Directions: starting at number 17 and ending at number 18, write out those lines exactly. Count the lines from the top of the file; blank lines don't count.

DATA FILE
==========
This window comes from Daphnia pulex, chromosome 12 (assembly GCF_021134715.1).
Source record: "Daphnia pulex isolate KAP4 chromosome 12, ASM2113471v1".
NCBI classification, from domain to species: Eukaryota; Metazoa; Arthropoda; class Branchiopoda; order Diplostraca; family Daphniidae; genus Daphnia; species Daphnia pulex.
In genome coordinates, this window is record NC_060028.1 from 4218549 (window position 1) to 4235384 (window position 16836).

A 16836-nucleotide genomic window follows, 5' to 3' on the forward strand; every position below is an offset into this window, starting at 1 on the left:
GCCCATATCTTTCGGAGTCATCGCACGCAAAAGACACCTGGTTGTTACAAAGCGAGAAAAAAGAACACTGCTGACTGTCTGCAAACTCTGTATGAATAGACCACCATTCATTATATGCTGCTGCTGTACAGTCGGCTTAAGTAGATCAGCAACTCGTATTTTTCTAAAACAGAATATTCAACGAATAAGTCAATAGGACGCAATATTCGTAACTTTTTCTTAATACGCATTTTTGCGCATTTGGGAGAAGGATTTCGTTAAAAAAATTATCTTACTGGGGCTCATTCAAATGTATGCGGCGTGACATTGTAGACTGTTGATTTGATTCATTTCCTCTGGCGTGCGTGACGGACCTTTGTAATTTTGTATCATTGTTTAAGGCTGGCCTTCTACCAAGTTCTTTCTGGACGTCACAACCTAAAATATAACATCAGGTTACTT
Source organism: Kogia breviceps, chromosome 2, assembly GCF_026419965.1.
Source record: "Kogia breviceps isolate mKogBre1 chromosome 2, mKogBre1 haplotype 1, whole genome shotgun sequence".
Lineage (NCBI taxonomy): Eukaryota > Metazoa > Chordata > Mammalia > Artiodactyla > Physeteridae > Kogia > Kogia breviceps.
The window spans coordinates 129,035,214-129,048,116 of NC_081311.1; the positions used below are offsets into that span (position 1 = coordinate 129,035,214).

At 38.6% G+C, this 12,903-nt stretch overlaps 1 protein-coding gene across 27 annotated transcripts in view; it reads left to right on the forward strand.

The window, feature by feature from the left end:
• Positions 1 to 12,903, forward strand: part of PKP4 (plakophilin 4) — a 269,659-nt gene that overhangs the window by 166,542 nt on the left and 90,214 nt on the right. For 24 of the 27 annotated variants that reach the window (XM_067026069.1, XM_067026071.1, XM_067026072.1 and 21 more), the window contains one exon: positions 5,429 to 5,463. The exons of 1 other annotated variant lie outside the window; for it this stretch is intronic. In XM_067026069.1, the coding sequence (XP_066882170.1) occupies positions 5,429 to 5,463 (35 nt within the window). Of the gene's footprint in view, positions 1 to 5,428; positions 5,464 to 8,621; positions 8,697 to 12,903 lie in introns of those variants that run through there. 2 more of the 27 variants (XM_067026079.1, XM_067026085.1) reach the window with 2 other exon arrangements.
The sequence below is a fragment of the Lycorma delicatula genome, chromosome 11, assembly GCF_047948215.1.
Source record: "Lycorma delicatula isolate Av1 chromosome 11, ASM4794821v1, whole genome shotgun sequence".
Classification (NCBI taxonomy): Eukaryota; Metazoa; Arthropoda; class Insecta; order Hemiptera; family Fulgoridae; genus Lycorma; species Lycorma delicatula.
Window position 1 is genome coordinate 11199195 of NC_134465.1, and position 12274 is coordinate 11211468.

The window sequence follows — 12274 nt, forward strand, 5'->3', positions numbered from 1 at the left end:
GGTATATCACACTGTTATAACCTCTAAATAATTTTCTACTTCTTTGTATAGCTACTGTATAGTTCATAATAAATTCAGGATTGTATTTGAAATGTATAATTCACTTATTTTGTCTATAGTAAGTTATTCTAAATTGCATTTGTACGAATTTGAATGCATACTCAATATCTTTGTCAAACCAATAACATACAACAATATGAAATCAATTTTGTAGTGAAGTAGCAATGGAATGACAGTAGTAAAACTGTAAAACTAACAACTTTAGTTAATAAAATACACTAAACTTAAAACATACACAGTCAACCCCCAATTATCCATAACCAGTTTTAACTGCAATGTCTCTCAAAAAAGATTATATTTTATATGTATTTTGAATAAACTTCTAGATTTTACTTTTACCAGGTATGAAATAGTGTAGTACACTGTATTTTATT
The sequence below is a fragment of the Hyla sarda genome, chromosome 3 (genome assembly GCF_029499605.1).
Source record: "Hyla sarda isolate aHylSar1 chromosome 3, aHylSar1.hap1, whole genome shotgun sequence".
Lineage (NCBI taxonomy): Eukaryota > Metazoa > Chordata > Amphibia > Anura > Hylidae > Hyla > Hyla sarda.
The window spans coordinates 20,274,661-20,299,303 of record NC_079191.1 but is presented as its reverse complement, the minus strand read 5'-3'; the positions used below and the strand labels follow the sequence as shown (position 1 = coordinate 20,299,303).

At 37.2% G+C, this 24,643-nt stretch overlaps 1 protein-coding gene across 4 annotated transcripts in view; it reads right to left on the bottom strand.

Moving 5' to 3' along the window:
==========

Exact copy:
Window position 1 is genome coordinate 11199195 of NC_134465.1, and position 12274 is coordinate 11211468.

The window sequence follows — 12274 nt, forward strand, 5'->3', positions numbered from 1 at the left end: